He said he hopes the synod will help deepen the commitment of missionaries and clergy that arrive in the region to work with indigenous people, while being respectful of their traditions.

He is also hoping that the synod will address priest shortages in the region. Currently, Deacon Pereira’s village of Nazareth only gets visited by priests on special occasions like Easter, so Catholics in the village rarely get sacraments like confession.

“The idea is to walk together, to implement social projects, pastoral work, religious work,” he said. “We don’t want the Church to eclipse indigenous culture, or indigenous culture to eclipse the Church.”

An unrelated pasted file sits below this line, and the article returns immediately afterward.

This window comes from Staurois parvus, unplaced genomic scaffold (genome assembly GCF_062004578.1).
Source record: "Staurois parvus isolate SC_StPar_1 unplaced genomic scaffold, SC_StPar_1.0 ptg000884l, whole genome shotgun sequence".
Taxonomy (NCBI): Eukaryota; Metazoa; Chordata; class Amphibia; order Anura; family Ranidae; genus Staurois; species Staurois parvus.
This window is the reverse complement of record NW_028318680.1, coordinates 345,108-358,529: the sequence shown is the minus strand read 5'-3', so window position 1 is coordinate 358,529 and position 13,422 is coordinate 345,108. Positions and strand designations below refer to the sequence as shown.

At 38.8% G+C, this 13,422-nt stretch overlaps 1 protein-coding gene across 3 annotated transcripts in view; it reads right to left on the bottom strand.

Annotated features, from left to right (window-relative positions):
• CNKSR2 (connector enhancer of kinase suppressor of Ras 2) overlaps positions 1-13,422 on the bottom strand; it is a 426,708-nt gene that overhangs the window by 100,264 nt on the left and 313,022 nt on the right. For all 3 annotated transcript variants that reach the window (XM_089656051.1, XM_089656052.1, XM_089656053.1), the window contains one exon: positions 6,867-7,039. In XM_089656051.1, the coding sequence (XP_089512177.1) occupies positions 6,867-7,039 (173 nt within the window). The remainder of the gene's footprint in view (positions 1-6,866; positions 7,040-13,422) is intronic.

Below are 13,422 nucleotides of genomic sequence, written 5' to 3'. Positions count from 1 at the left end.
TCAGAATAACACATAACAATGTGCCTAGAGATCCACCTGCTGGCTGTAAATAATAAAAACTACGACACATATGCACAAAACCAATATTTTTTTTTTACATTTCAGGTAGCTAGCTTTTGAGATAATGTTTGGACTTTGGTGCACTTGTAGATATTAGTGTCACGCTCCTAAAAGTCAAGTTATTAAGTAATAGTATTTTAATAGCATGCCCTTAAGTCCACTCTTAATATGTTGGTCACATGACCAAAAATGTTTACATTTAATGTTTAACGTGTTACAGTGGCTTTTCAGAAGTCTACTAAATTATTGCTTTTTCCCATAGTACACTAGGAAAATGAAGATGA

Synod of Bishops on the Amazon

The Synod of Bishops on the Amazon, subtitled “Amazonia: New Paths for the Church and for an Integral Ecology,” is taking place Oct. 6-27 at the Vatican. The St. Louis Review will have stories about the synod online at www.stlouisreview.com and in future editions of the Review.

More information: www.sinodoamazonico.va/content/ sinodoamazonico/en.html

Related Articles Module

Related Articles View All

Jubilarians: Archdiocesan permanent deacons

Recent Articles Module

From the Archive Module

Reviving the Catholic faith defending indigenous communities 4497

Must Watch Videos

Now Playing

    View More Videos